Delay in proper treatment or preventive services. Certainly, if there is substantial delay in diagnosis, there may be a corresponding delay in initiating proper treatment. However, treatment delays have many causes, some of which may or may not be preventable. Patients may not seek care in a timely manner; system issues can delay appointments, testing, or notification of results; or communication may fail along a potentially convoluted continuum of care (e.g., patient to primary care provider to diagnostic testing to and from specialists). According to The Joint Commission (2005),14 root causes of sentinel events specifically related to delay in treatment focused on the top four problems: communication, patient assessment, procedural compliance, and continuity of care. Recent statistics reveal that only 2.7 percent of sentinel events reported to The Joint Commission occurred in the ambulatory setting, not including the ED.14 However, underreporting is frequent outside of the hospital environment.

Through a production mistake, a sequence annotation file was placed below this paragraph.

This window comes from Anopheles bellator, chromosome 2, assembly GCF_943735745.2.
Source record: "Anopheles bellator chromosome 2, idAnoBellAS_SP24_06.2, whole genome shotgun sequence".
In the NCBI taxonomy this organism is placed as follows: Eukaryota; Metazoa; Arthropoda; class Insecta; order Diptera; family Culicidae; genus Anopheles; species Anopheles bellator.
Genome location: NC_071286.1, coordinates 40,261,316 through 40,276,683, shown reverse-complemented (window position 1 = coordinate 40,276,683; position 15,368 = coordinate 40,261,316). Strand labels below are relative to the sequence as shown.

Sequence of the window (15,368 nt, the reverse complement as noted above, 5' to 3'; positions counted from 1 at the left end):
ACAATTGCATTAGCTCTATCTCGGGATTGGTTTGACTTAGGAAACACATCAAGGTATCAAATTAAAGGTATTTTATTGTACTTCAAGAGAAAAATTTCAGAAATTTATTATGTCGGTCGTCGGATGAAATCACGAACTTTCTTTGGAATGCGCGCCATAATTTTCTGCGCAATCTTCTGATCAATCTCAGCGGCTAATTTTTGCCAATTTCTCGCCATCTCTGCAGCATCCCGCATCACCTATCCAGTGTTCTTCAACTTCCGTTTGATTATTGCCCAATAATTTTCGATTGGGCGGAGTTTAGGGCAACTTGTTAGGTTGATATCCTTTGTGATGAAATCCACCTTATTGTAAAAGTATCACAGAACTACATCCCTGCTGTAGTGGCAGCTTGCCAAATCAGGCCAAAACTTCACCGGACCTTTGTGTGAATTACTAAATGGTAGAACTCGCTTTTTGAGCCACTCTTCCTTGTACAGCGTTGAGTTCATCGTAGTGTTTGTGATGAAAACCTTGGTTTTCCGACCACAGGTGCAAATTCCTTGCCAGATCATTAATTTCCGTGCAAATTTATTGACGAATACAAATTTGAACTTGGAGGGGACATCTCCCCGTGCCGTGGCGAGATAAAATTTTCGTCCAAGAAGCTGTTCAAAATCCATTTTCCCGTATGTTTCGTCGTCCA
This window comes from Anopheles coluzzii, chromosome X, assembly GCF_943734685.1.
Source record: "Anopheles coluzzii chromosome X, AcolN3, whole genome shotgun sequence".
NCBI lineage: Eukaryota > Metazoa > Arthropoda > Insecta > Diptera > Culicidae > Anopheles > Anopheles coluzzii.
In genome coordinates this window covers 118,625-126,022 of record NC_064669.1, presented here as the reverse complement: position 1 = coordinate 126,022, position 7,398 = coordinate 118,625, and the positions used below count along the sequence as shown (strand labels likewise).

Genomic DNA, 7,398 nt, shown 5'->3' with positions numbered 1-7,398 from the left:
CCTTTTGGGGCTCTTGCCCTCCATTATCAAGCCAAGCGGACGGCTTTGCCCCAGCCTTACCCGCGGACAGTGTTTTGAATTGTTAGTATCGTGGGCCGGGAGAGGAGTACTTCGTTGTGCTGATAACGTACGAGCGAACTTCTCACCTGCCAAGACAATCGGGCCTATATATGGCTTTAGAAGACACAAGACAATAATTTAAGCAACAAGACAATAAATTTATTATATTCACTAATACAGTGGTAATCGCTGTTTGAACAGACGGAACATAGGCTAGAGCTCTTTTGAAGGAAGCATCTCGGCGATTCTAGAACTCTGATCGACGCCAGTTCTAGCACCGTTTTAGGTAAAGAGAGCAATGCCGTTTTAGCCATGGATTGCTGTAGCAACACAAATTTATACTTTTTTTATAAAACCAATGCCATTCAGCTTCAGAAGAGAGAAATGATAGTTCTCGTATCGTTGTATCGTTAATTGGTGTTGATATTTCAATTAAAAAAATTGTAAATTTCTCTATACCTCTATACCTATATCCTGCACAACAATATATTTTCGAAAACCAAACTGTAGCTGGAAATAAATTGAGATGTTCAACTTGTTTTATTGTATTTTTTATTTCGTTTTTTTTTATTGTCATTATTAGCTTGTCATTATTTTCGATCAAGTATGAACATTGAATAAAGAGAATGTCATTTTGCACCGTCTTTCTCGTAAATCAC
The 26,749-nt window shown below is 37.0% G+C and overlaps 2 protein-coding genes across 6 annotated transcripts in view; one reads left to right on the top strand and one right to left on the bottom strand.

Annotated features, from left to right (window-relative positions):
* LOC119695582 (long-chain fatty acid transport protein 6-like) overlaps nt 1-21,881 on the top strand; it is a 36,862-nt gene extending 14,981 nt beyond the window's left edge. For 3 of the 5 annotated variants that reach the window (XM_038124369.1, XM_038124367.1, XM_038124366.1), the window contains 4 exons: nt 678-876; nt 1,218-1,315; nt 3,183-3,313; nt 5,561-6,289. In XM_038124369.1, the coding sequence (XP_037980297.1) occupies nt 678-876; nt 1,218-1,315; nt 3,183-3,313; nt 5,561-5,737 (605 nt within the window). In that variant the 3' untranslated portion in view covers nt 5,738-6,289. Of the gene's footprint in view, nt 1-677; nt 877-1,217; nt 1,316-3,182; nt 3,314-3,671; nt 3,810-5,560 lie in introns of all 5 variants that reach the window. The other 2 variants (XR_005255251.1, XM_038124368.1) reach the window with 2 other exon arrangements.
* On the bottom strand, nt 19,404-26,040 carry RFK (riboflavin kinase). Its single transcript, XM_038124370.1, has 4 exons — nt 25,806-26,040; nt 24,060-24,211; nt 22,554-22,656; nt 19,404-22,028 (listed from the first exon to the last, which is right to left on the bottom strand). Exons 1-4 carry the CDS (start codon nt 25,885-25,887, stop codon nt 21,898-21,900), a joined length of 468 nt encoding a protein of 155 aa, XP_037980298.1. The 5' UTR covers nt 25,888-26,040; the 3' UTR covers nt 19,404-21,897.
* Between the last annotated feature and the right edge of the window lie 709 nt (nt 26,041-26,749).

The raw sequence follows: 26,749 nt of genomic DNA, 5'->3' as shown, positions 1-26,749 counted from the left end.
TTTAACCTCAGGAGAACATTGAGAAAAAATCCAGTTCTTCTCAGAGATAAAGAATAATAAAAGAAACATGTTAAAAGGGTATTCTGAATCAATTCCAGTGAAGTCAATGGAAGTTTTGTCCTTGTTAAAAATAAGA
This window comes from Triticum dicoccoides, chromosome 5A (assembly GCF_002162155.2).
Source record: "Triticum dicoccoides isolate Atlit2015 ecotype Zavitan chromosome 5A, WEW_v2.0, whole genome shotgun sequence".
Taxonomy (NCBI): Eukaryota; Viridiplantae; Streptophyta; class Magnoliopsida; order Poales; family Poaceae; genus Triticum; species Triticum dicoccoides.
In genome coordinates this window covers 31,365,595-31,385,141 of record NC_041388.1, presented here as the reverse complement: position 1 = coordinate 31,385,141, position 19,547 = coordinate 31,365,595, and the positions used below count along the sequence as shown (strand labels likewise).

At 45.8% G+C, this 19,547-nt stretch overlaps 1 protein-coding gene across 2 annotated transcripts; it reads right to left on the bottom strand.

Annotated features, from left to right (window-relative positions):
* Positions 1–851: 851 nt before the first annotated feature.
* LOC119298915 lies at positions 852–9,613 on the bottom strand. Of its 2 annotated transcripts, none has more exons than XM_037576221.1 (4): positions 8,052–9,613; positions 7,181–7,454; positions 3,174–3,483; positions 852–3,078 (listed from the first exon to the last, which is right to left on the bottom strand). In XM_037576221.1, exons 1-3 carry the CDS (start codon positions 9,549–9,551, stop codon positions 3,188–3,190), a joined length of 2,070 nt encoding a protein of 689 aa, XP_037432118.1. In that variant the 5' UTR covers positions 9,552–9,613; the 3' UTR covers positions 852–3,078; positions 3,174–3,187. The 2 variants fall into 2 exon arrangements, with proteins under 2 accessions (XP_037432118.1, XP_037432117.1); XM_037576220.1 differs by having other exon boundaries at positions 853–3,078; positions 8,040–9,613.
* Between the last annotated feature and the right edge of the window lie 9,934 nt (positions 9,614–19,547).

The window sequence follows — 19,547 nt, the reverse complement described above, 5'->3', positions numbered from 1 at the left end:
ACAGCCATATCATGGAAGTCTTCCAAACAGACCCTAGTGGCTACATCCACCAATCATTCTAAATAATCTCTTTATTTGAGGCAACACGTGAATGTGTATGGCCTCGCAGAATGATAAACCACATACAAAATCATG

Similarly affected is the delivery of preventive services, such as mammograms, PAP smears, fecal occult blood testing, colonoscopies, and other monitoring/screening functions that are performed in the ambulatory setting. The failures15 may be related to faulty processes, information technology support, time pressures, inadequately trained personnel, financial constraints, organizational culture, teamwork, and communication, as well as ineffective communication with the patient and family, which may be secondary to language and literacy issues. Solutions must address ineffective communication, lack of teamwork principles, clinical leadership failures, the apparent normalization of ineffective processes, patient-clinician roles and responsibilities, failure to followup, and mutual understanding/decisionmaking.